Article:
MSN (Ed) to DNP - worthwhile???

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    I completed my MSN (Ed) last year, and am working as a staff nurse. (I would love to be in staff development, but there are no suitable positions right now in the downsizing department. Alas.) Simultaneously, I am conducting research (principal investigator) AND working part-time as an adjunct for an online BSN program. My end goal is NOT academia, I much prefer staff development as an area of interest.

    I want to do further research and develop a marketable program for hospitals having to do with my research focus (it is non-clinical research). I am considering a DNP program at the University of Southern Indiana. It accepts both clinical and non-clinical MSN grads, and the capstone is tailored to the specific student's expertise. I feel that this would be a great program to give me the credentials as an expert in my research field, and pave the way for me to develop the program I'm dreaming of.

    I would likely receive a fair amount of financial aid from my employer, and would be able to fund this degree without incurring debt. Here's the problem (maybe). I still work as a staff nurse. Do not misunderstand- I LOVE bedside care, and the PICU I work in is the best place I've EVER worked. I'm 58 years old, and know that I will not remain a bedside nurse into my 70s. I could, however, develop this program and WORK into my 70s or beyond, as I'm in good health and have no desire to retire.

    I enjoy school, and earning my MSN last year really awakened in me a desire to continue my education.

    What say you? Should a 58 year old, MSN-prepared staff nurse even consider a DNP?
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  3. 6 Comments so far...

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    Staff Development -- or Nursing Professional Development (NPD) as it is "officially" called now can be a tricky field to get into as schools of nursing don't usually teach it. Most academic faculty have little or no expertise in that field and they rarely include any related content in the Nursing Education curricula. Many of us get into the field by starting small -- precepting, serving on a unit-level education committee, becoming a unit-based clinical educator, etc. I ended up here by becoming a CNS decades ago and gradually transitioning into staff education. Others find schools that allow their students in Nursing Education to do practicums in NPD with NPD specialists. You seem to have found such a program -- and that's a legitimate route to take.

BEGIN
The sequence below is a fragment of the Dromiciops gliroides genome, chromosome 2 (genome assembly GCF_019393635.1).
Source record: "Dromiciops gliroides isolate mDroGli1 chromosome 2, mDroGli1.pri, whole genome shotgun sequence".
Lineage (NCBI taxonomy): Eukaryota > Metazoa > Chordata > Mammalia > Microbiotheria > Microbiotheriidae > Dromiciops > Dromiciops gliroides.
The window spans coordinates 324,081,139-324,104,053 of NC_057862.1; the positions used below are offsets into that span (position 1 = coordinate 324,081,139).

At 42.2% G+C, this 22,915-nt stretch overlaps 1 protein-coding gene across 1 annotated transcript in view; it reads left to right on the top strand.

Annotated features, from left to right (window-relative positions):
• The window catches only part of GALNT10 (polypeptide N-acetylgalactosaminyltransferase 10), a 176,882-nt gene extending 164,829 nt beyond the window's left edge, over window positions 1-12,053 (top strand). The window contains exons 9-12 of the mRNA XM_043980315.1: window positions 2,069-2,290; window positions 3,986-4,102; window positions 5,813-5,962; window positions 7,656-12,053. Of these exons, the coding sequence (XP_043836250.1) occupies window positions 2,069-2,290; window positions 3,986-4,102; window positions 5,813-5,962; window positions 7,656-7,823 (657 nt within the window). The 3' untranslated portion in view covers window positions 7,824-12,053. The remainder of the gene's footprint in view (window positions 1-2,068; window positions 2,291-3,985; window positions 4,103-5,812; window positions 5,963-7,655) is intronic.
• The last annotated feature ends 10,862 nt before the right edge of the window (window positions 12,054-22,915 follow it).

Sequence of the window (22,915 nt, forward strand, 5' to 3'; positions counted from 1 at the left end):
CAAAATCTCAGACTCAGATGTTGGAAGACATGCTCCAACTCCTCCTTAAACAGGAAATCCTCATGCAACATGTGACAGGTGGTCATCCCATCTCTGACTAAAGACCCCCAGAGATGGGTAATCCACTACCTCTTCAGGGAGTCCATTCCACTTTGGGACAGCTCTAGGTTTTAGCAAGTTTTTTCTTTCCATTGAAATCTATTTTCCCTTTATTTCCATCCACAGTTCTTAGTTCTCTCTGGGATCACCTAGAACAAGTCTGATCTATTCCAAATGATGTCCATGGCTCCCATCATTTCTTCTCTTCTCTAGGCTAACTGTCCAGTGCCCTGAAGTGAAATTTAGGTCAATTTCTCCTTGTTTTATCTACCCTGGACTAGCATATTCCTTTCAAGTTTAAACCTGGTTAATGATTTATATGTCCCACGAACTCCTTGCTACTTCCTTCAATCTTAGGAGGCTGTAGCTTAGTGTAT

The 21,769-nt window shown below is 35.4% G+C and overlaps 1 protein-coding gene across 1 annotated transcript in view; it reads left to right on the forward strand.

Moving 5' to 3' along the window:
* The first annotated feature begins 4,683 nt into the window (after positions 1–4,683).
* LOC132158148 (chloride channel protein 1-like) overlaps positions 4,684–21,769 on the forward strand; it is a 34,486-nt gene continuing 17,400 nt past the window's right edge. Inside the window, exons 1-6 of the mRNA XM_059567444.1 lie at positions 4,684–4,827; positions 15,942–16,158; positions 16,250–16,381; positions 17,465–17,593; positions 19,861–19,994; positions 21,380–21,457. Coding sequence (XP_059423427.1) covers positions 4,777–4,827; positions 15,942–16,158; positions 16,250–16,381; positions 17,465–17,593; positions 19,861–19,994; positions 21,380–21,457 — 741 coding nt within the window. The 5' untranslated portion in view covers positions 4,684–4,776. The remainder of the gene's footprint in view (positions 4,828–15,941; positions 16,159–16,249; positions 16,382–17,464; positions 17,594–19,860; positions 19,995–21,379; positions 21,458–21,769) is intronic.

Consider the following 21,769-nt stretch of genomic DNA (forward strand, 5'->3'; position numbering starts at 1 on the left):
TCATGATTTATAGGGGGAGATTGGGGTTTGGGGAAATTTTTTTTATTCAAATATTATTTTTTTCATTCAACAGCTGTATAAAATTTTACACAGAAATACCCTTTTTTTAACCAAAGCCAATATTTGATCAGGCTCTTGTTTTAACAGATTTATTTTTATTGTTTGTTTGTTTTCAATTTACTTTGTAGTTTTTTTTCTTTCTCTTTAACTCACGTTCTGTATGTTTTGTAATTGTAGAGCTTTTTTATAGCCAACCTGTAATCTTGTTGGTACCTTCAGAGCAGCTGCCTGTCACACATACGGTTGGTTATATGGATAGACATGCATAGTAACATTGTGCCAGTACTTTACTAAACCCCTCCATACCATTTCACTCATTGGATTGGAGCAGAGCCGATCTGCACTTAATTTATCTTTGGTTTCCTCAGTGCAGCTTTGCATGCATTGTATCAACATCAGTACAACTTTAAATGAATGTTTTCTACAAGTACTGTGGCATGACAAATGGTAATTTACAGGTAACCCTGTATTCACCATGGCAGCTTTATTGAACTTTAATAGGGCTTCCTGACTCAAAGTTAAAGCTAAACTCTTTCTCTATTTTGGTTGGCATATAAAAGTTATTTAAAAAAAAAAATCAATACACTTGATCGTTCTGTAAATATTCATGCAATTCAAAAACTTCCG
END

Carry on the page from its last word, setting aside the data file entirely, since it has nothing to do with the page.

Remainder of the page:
I am also 58 years old, so I understand your financial concerns. I don't think it is necessary for you to get a DNP to get into staff development. You could stop investing your time in other ventures and start focusing on unit-level education and probably make the transition -- or seek jobs in staff development at other hospitals with PICU's if you are willing to relocate. You could also start volunteering to teach CPR, PALS, etc. and develop your resume/porfolio in the staff development arena that way. You could alos become active in a professional organization and get involved in their continuing education activities (conference planning, learning modules, etc.) If you were to stop investing your time and energy on so many other things (such as academic education) and start focusing your efforts on transitioning to a staff development role, you could probably do it without a DNP.

    However, if you have this dream of a specific project and you can financially afford to get the DNP ... and you won't feel fulfilled unless you pursue this dream ... then go for it. It's a legitimate pathway that would give you some credentials in staff development. Those credentials won't guarantee you a job, but they add to your qualifications. Just as important, it may help you focus on staff develoment (instead of other things) and help you make contacts within the field of Nursing Professional Development that would help you find a job -- or help you set up your own company to "sell" the product/program that you want to create.

    Other things I would suggest:
    1. Explore ANPD -- That's the Association of Nursing Professional Development. That's the specialty organization for people in nursing staff development. Here is a link to their site. Read their journal to learn more about the field, go to their conference, etc. to learn more and to network with other people in NPD. ANPD - Association for Nursing Professional Development
    2. See if there is a local chapter of ANPD in your region. Getting involved with a local or state-wide chapter would help you learn and network.

    Good luck!
    sethmctenn likes this.
  5. 0
    mary- could u help me with some questions regarding wgu?
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    sure pm me
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    I don't feel the need for the DNP to transition to staff development. I work in a very specialized area (pediatric ICU) and we HAVE an educator right now. I do LOTS of professional development things, serve in a leadership role in shared governance, teach and precept right now. I'm plenty 'qualified' right now. The job just isn't there. And the adjunct job is paying for my kids' college educations.

    I guess I love an intellectual challenge, and should not worry about the job that may or may not be waiting. I want to leave a legacy when I'm no longer in nursing- and my research would be that legacy.

    Lots to think about........
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    im a new member and it said i cant pm anyone until i do 15 post or threads? can u email me possibly? are u on facebook?
  9. 0
    send me ur email through pm (i can only read them) would that be ok


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